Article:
To get an even better idea, you should pick a set of colleges that you could see your kid potentially attending, and spin through their financial aid calculators.  These individual aid calculators have become quite sophisticated and you can see how different colleges will treat your different levels of assets vs. income etc.  So you can run the counterfactuals to see that, for example, if my DH loses his job and makes no income, that won’t at all give us any more aid at Harvey Mudd (which is stingy for high-income folks and extremely expensive) or our local state school (which we could cash-flow), but would make a big difference at Harvard (which is generous up the income distribution).  (Here’s us doing those exercises and contemplating how much we would need to save for a set of private schools .  I just spun through the super simple Harvard calculator and for spendthrift high income folks with no savings, your kids can still get a scholarship at a joint parental income of 260K!  You can play with how hiding assets in retirement changes aid compared to having to report them like with a 529.  Note that Harvard is a bit of an outlier both in terms of generosity and how easy it is to use their calculator.)

Loans for college are not a terrible idea, especially if you can get subsidized loans.  You can put money away for retirement now and then take out loans for college that you can repay more quickly by contributing less to retirement later when the contributions will no longer count for college.  If you’re maxing out your retirement options today at 30%, then you can drop down to the match later when your children need the money.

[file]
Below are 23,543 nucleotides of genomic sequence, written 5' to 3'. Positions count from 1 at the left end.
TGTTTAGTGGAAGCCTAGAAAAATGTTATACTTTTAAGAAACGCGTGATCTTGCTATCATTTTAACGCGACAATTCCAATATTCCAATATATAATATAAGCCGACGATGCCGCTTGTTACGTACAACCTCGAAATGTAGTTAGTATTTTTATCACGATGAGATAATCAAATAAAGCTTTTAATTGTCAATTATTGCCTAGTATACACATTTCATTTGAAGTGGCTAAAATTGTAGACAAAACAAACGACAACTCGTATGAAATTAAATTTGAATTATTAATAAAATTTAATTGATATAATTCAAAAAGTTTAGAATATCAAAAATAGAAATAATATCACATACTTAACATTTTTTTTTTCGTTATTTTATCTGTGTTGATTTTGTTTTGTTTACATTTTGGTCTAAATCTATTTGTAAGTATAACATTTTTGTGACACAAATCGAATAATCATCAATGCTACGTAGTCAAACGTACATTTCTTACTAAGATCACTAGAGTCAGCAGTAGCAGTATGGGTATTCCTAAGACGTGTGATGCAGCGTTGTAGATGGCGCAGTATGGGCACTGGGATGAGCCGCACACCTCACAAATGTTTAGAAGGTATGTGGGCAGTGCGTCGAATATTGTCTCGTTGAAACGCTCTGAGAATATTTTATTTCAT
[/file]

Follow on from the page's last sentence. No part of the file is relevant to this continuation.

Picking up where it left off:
Many people feel uncomfortable using money for purposes that they have not initially dedicated that money to.  For this set of people, putting money in a 529 is the only way to guarantee that a child will be able to go to something other than the cheapest college option.  If this feeling is acknowledged, however, and planned for in advance, I think it can be gotten around.  You can decide now what money you want to earmark now for college, put that in retirement funds instead, then take out loans and repay them later for the amount in question by putting less in retirement later and cash-flowing.

In terms of using a Roth to save for college– there are a couple of wrinkles to doing that.  Drawing money out while your child is still in school can decrease your financial aid eligibility because some of that hidden money turns into income.   Here’s another post with more details on the pros and cons of Roth IRAs for college savings.  Note that these cons can be gotten around by delaying when you use the Roth until the child is close to graduation, assuming that doing so will not affect a younger child’s financial aid eligibility.  (And the principal rather than the earnings can be withdrawn after college is complete for no penalty.)

College is not cheap, and it may be worth saving 30% or more of your income now knowing that some portion of that is being saved for college (in terms of needing to save less than 15% of your income later) even if you’re not earmarking it.